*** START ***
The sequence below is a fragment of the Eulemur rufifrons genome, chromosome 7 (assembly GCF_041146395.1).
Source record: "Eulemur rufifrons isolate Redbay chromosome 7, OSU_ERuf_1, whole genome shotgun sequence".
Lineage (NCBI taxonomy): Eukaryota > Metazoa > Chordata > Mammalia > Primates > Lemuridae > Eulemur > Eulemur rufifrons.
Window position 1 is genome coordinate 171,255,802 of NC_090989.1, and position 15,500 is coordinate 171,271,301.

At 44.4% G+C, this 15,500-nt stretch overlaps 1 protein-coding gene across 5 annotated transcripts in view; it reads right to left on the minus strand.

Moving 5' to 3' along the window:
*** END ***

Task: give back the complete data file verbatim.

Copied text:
The sequence below is a fragment of the Eulemur rufifrons genome, chromosome 7 (assembly GCF_041146395.1).
Source record: "Eulemur rufifrons isolate Redbay chromosome 7, OSU_ERuf_1, whole genome shotgun sequence".
Lineage (NCBI taxonomy): Eukaryota > Metazoa > Chordata > Mammalia > Primates > Lemuridae > Eulemur > Eulemur rufifrons.
Window position 1 is genome coordinate 171,255,802 of NC_090989.1, and position 15,500 is coordinate 171,271,301.

At 44.4% G+C, this 15,500-nt stretch overlaps 1 protein-coding gene across 5 annotated transcripts in view; it reads right to left on the minus strand.

Moving 5' to 3' along the window: